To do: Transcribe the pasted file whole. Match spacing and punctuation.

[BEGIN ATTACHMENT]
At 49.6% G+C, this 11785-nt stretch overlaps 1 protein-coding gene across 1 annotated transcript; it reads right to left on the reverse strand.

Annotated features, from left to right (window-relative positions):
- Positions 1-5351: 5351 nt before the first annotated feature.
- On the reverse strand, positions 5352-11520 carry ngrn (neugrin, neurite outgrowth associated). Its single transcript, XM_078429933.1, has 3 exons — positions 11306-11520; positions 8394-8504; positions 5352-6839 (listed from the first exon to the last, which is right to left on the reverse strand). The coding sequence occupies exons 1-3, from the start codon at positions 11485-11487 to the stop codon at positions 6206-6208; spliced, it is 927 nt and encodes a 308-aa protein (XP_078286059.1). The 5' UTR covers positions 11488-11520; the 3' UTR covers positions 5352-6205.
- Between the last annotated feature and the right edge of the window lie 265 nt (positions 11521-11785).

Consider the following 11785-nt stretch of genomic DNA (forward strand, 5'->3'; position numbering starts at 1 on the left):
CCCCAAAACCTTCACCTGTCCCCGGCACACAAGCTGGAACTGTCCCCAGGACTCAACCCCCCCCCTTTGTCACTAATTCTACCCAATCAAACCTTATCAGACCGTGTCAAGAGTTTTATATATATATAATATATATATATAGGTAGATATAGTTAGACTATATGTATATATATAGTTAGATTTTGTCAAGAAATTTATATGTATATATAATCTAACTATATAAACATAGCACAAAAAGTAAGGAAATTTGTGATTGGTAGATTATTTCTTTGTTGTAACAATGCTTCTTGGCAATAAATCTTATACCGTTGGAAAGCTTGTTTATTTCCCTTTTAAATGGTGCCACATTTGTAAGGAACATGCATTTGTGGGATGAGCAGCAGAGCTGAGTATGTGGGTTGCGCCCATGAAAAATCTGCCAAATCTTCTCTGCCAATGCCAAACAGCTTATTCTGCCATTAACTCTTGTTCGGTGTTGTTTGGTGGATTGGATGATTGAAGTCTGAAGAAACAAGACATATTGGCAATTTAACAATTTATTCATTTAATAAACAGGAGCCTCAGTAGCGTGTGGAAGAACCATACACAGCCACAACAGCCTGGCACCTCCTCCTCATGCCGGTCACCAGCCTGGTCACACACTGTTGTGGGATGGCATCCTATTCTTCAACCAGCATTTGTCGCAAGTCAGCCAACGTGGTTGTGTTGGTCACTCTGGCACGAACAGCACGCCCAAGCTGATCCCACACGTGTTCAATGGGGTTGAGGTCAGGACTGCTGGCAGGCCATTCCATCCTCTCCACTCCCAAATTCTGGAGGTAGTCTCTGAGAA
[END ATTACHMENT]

At 49.6% G+C, this 11785-nt stretch overlaps 1 protein-coding gene across 1 annotated transcript; it reads right to left on the reverse strand.

Annotated features, from left to right (window-relative positions):
- Positions 1-5351: 5351 nt before the first annotated feature.
- On the reverse strand, positions 5352-11520 carry ngrn (neugrin, neurite outgrowth associated). Its single transcript, XM_078429933.1, has 3 exons — positions 11306-11520; positions 8394-8504; positions 5352-6839 (listed from the first exon to the last, which is right to left on the reverse strand). The coding sequence occupies exons 1-3, from the start codon at positions 11485-11487 to the stop codon at positions 6206-6208; spliced, it is 927 nt and encodes a 308-aa protein (XP_078286059.1). The 5' UTR covers positions 11488-11520; the 3' UTR covers positions 5352-6205.
- Between the last annotated feature and the right edge of the window lie 265 nt (positions 11521-11785).

Consider the following 11785-nt stretch of genomic DNA (forward strand, 5'->3'; position numbering starts at 1 on the left):
CCCCAAAACCTTCACCTGTCCCCGGCACACAAGCTGGAACTGTCCCCAGGACTCAACCCCCCCCCTTTGTCACTAATTCTACCCAATCAAACCTTATCAGACCGTGTCAAGAGTTTTATATATATATAATATATATATATAGGTAGATATAGTTAGACTATATGTATATATATAGTTAGATTTTGTCAAGAAATTTATATGTATATATAATCTAACTATATAAACATAGCACAAAAAGTAAGGAAATTTGTGATTGGTAGATTATTTCTTTGTTGTAACAATGCTTCTTGGCAATAAATCTTATACCGTTGGAAAGCTTGTTTATTTCCCTTTTAAATGGTGCCACATTTGTAAGGAACATGCATTTGTGGGATGAGCAGCAGAGCTGAGTATGTGGGTTGCGCCCATGAAAAATCTGCCAAATCTTCTCTGCCAATGCCAAACAGCTTATTCTGCCATTAACTCTTGTTCGGTGTTGTTTGGTGGATTGGATGATTGAAGTCTGAAGAAACAAGACATATTGGCAATTTAACAATTTATTCATTTAATAAACAGGAGCCTCAGTAGCGTGTGGAAGAACCATACACAGCCACAACAGCCTGGCACCTCCTCCTCATGCCGGTCACCAGCCTGGTCACACACTGTTGTGGGATGGCATCCTATTCTTCAACCAGCATTTGTCGCAAGTCAGCCAACGTGGTTGTGTTGGTCACTCTGGCACGAACAGCACGCCCAAGCTGATCCCACACGTGTTCAATGGGGTTGAGGTCAGGACTGCTGGCAGGCCATTCCATCCTCTCCACTCCCAAATTCTGGAGGTAGTCTCTGAGAA